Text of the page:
IPRS has formulated a distribution scheme for the administration and collection of royalties. IPRS collects royalty from a wide range of sources and this amount differs according to the mode of broadcast as mentioned in Section 31D of the Copyright Act. The distributions are generally made four times a year in June, September, December, and March for the revenues that are collected in the previous fiscal year from 1st April to 31st March.

If Radio Mirchi wants to broadcast the album from the latest movie, they would be required to report the musical and literary work that they have played on the radio, this data would then be brought into the IPRS Distribution System and matched against the worldwide repertoire of works held on the IPRS database. IPRS identifies the copyright owners of each musical and literary work and then with this information combined with the information provided by the members and affiliate societies they calculate the royalties due.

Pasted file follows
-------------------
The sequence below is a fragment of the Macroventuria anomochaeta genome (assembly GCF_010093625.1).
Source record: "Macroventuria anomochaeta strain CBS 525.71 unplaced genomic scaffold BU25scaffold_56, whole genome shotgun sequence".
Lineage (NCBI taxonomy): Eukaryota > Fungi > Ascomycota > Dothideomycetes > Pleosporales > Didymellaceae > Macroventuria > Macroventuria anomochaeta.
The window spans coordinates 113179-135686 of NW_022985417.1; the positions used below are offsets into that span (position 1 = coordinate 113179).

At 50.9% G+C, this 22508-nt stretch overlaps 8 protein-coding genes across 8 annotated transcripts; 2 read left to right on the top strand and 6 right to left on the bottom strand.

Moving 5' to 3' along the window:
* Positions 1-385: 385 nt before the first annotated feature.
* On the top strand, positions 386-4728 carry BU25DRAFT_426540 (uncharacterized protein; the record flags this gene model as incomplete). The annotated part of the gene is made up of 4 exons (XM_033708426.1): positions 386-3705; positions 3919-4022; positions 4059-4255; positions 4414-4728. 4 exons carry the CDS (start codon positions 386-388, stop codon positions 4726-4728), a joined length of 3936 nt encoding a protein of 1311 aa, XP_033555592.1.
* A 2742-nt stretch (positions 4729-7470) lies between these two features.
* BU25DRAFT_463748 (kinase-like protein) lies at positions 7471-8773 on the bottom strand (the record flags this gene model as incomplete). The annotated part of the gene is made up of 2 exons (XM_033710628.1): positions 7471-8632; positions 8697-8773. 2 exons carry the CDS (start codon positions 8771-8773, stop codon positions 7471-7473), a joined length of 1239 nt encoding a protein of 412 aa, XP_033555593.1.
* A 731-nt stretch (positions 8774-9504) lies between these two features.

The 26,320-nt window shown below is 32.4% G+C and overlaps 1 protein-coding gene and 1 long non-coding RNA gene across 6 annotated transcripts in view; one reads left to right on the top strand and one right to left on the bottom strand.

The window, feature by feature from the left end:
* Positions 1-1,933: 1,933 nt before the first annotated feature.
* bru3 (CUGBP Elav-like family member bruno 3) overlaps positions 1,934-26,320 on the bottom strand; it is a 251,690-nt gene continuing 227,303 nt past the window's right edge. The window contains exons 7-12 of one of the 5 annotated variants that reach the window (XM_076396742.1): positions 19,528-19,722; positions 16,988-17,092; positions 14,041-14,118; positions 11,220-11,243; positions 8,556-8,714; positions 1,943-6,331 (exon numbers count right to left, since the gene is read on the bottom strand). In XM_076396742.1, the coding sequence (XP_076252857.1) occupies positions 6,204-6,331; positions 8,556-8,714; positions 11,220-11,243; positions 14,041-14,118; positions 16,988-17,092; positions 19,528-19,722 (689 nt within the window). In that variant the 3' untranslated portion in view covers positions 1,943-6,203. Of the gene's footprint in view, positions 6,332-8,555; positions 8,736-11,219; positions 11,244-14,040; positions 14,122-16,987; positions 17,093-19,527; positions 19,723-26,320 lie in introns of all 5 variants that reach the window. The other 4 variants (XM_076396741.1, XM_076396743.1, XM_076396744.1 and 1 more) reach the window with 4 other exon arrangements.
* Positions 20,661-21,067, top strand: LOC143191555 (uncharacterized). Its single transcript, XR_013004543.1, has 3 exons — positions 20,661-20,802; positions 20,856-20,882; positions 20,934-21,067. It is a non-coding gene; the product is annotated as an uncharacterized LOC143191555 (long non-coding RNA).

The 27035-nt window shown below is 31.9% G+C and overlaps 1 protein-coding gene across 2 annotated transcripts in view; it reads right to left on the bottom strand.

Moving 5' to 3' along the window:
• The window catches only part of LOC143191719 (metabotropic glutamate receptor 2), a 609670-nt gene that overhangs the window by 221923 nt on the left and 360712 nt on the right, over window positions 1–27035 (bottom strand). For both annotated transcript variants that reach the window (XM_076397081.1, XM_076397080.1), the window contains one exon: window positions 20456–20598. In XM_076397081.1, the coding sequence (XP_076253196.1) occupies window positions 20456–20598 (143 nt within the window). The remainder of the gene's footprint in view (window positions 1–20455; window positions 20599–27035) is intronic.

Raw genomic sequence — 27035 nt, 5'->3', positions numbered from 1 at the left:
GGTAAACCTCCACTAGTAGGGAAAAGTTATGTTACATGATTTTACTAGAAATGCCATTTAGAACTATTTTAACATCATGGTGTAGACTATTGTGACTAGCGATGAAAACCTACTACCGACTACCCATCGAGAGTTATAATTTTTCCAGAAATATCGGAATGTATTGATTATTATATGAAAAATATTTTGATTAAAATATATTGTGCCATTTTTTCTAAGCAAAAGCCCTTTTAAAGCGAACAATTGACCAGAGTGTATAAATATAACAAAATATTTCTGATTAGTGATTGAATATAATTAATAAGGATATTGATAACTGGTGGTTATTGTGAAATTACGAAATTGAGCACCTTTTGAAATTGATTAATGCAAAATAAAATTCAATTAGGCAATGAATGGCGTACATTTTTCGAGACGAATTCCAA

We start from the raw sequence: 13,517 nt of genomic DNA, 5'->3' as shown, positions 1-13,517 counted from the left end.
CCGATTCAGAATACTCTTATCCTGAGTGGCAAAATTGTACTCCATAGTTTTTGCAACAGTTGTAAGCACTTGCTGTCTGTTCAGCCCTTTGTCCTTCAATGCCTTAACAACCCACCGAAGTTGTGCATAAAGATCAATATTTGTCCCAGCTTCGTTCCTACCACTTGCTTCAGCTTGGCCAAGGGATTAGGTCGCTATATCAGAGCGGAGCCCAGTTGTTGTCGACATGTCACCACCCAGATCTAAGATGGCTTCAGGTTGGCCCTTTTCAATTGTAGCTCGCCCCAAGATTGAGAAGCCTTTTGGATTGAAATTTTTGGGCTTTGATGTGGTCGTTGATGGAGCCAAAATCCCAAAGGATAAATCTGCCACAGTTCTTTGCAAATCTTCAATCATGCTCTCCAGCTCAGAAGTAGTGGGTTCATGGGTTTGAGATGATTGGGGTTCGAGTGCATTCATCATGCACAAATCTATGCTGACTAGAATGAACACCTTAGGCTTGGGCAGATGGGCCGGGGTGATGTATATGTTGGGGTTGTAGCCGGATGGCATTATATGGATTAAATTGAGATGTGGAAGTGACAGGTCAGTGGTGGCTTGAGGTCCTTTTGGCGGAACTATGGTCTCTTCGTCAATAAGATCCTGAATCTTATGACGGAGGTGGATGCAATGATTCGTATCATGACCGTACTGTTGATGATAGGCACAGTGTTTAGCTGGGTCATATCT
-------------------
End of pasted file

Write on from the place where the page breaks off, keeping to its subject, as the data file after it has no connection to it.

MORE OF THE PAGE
IPRS calculates the royalty on a ‘Per Play Basis.’ For instance, if the total net royalty that is paid by a promoter for a wedding reception event is Rs 60,000 and the total number of songs played is 20 then the value per play would be Rs 3,000. Radio broadcasters are granted a blanket license that enables them to get permission to use all licensed repertoire without seeking prior approval. Music is licensed to radio networks on a ‘Per Station’ basis. There is no differentiation made between national or regional stations apart from the fact that the license fee differs with the category of the city. The cities are divided into 5 categories depending on the population, an A+ city category would be a metro city, the license fee is higher here as compared to the fee for a D city category which would be a small town.